Original-bodied Mazda RX-2 wrecked on Netflix’s Fastest Car

As interest in Japanese cars grow, more and more automotive TV producers are trying to cash in. Top Gear did an episode in Japan, and Fast N’ Loud broke away from their muscle car staples to build a Datsun 280Z. Netflix’s Fastest Car, a show self-described as “Drivers of exotic supercars put their street cred on the line against deceptively fast sleeper cars built and modified by true gearheads,” is the latest, but the results would make any enthusiast cringe. 

You see, one of the cars on the show was Abel Ibarra’s Mazda RX-2. We showcased Ibarra’s collection in 2015 and one of the highlights was his Mazda RX-2, which looks completely stock complete with 70s vinyl roof. It was a sleeper, though, and under the hood was a turbocharged 13B. Sadly, it doesn’t look like this any more. The Instagram account of the Vintage Japanese Motor Union, a car club based in southern California, describes what happened. Sensitive readers may want to avert their eyes.

We are sure most of you all watched the Fastest Car on Netflix. We thought this was a great idea to pit Super Cars against us gear heads in a heads up race. Once we got word that Abel Ibarra would be representing the Vintage Japanese Sleeper we were excited to see him in action. If you don’t know Abel Ibarra just know he is one of the first  to put the US on the map for import racing. @flacorx8 is a NHRA hall of fame member and a grassroots builder that made his mark with the community  before all the big sponsors came on board.  We all have been patiently waiting to see him in competition and this was going to be his big break back onto the scene.  Abel agreed to bring out his all original Rx2 which was a true sleeper being that it was his daily driver. The stage was set and Abel’s back story shows his passion for racing and the grassroots community as a whole. It saddens us to see the damage to this prestine car and even more upset that Abel will have to shelf it as he does not have the funds to fix the damage sustained in the filming.  We started this campaign to bring the car community together to help a real racer get back in the game as he has helped countless people get their rides up and going!!!! #VJMU . ** GoFundMe Link is in our Bio ** .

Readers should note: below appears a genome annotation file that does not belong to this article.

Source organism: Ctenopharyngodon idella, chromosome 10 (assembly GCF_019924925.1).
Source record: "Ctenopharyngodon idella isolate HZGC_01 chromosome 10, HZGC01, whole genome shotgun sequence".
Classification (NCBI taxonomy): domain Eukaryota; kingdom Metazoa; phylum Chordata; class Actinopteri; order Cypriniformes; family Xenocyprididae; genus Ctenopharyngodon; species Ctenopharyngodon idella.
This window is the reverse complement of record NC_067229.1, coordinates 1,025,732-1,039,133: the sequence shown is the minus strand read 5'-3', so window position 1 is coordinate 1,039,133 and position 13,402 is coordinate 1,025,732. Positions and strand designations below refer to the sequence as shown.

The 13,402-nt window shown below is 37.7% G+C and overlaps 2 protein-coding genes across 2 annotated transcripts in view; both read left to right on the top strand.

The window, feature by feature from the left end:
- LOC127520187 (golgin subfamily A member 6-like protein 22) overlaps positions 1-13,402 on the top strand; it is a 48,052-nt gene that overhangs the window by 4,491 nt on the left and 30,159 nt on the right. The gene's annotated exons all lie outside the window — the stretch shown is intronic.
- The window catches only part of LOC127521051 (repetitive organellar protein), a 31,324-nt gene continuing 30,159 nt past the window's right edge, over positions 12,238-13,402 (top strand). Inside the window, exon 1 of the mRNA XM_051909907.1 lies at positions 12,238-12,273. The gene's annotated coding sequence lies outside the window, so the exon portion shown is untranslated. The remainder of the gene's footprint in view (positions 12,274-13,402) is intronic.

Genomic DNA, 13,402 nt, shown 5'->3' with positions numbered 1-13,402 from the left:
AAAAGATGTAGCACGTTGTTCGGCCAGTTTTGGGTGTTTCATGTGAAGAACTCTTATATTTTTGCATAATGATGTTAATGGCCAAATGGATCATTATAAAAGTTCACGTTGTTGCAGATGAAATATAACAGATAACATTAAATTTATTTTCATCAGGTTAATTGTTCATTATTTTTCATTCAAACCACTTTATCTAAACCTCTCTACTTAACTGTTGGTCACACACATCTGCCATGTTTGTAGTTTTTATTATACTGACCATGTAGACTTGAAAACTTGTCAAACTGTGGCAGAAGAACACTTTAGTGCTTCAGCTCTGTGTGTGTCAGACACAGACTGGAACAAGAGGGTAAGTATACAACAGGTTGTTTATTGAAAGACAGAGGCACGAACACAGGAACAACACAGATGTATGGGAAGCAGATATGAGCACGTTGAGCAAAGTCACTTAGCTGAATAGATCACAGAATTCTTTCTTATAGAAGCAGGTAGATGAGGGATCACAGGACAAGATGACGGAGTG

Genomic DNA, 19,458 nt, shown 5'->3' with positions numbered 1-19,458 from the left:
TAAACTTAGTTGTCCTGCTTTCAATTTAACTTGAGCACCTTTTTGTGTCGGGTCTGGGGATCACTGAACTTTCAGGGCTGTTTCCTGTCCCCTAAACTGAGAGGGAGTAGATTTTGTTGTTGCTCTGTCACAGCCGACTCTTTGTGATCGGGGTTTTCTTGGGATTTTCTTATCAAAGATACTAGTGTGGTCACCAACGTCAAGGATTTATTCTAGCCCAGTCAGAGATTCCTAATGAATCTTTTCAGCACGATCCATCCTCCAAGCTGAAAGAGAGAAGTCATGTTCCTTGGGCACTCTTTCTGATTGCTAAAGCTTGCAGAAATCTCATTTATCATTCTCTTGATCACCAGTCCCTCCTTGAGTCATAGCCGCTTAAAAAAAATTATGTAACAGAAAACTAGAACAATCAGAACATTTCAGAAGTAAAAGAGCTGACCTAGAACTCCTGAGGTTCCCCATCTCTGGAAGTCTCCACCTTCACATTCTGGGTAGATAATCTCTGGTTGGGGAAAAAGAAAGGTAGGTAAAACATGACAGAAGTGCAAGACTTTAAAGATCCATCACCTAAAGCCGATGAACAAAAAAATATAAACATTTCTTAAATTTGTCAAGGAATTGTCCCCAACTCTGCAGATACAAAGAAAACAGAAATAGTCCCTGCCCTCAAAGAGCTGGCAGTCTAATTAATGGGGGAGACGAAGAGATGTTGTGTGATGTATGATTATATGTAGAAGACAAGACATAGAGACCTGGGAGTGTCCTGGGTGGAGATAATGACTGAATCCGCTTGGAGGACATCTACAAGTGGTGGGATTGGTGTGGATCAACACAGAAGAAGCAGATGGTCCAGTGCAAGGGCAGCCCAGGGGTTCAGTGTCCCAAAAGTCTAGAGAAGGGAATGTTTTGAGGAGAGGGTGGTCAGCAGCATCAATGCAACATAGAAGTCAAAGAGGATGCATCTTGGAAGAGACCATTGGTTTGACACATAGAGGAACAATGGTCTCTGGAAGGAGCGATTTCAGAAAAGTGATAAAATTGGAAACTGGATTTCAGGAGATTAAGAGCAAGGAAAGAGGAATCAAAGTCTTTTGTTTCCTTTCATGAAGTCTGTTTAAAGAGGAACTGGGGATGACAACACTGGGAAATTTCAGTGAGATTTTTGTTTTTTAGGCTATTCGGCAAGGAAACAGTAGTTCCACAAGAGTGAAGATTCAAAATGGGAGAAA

A post shared by Vintage Japanese Motor Union (@vintagejapanesemotorunion) on

On the show, producers pitted Abel’s RX-2 against the White Zombie, a Datsun 1200 converted to electric power, in a drag race. Spoiler alert: the Datsun veers into Ibarra’s RX-2, crunching the fender and nose. Both drivers were unhurt, but the same could not be said for our hearts.